* Muscles, pre-Butler gut, and the title is actually 300, yeah yeah.
My thanks to all of my faithful readers who have followed me thus far. I hope I've provided a pleasant distraction from the trials and tribulations of your working lives, by throwing my self into a writhing pit of 100 fang-toothed jobs. Or something like that.
Because I didn't want my big 200th to go to waste, I interviewed Sean Aiken, from One Week Job (a man from British Columbia, Canada who completed 52, one week jobs, and donated the proceeds to a charity he created). This is the first half of our interview, via e-mail. Enjoy. My questions are in red.
1. How did you come up with the idea for your project?
When I was looking for a job, I saw all of these important sounding job titles but I had no idea what the job would actually be like. I was scared at the thought of committing to one, not liking it, and then feeling trapped in the position.
In my last year at Capilano University, my dad gave me some advice on finding a career, he said, “Sean, it doesn’t matter what you do, just make sure it is something you are passionate about. I've been alive nearly 60 years and I've yet to find something I'm passionate about besides your mother.” It made me realize how many people are in similar situations - doing the same job for the past 20-30 years and not necessarily enjoying what they are doing. I promised myself that I would take the time to find something that I was passionate about and that would make me happy. I thought the One Week Job project would be a great way of testing out different careers.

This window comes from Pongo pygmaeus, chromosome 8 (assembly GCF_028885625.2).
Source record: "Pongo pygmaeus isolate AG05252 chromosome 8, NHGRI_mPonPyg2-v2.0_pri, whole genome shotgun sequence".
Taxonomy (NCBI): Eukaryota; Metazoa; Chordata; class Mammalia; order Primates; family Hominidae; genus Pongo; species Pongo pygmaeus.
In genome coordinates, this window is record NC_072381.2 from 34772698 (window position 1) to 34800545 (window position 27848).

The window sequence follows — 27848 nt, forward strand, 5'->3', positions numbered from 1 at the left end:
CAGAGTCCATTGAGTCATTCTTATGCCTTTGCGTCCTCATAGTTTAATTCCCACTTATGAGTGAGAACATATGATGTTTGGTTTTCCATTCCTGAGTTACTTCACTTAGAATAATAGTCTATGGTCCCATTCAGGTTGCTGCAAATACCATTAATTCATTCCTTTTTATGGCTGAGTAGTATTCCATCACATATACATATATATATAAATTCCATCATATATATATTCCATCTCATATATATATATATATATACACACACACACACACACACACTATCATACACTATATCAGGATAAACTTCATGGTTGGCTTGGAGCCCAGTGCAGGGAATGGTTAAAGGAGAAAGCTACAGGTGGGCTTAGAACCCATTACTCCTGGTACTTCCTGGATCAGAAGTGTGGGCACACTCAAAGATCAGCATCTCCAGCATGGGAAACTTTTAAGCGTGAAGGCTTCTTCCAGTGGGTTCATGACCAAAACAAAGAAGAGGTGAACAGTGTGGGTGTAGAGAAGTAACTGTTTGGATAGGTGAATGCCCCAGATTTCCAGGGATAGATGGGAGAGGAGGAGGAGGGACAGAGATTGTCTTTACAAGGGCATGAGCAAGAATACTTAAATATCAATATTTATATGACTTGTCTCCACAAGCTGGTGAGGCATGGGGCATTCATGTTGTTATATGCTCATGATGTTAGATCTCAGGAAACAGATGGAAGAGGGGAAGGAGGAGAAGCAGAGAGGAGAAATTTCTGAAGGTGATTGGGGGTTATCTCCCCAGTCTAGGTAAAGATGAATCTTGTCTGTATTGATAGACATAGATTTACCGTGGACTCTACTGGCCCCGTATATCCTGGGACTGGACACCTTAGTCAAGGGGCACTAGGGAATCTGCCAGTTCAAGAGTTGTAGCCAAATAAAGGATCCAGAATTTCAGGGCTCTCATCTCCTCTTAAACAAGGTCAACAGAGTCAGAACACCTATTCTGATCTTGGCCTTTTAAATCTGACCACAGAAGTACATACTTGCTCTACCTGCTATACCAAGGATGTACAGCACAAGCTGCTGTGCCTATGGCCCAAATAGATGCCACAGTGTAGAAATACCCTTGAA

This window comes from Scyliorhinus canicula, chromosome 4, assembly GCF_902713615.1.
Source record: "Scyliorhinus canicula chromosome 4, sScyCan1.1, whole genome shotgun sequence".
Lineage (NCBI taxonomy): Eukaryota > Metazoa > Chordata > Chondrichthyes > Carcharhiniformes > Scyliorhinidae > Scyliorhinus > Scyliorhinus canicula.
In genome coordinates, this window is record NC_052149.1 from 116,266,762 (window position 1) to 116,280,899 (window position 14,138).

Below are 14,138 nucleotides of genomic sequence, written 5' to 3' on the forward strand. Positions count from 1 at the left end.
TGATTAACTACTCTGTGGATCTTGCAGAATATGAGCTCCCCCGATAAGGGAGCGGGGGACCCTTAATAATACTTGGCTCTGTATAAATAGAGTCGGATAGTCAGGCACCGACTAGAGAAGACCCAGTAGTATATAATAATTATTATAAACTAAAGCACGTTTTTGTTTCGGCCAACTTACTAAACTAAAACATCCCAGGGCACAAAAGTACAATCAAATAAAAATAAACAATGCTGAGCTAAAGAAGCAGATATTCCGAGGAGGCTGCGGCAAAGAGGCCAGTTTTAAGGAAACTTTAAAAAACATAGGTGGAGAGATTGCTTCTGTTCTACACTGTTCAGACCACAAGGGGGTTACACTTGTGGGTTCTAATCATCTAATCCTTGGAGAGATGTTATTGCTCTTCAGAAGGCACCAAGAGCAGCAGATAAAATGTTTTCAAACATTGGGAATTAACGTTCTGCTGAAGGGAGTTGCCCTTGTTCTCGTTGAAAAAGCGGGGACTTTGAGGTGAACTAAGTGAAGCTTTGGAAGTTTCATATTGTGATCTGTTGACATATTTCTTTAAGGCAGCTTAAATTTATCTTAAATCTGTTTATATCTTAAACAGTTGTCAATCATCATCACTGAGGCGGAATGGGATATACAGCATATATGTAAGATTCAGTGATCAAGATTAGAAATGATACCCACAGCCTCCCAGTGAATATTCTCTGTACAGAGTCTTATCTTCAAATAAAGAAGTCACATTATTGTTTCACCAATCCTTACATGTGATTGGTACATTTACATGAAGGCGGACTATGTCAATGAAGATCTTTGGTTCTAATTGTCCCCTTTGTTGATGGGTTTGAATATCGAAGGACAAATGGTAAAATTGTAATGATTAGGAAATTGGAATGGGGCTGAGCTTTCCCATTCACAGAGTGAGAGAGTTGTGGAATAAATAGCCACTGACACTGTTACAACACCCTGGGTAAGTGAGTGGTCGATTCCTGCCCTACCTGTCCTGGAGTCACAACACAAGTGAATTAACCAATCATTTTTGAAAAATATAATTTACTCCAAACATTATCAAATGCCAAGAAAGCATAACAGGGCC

I think a mistake that many people make when deciding on a career is to focus on the title and ignore the characteristics of the particular career and it’s associated lifestyle. We may spend a bunch of time and money on school or required designations only to show up at the workplace and find out it’s not for us. My thinking was that if I could somehow try out different jobs then I’d be able to learn about the characteristics I wanted in a career, and the type of workplace situation I’d need to be happy before making the full commitment.
2. When did you start your project?
I started The One Week Job Project in Feb 2007, and finished in March 2008.
3. How did you get a filmmaker on board? Do you have a background in film or acting?
My best friend, Ian MacKenzie, happens to be a film maker so it didn't take too much convincing to get him out on the road with me. I don't have a background film/acting, although I've done extra work: I Robot, X-Men...
4. What did you want to do before you started this project?
I had no idea. I started the project in hopes of figuring it out.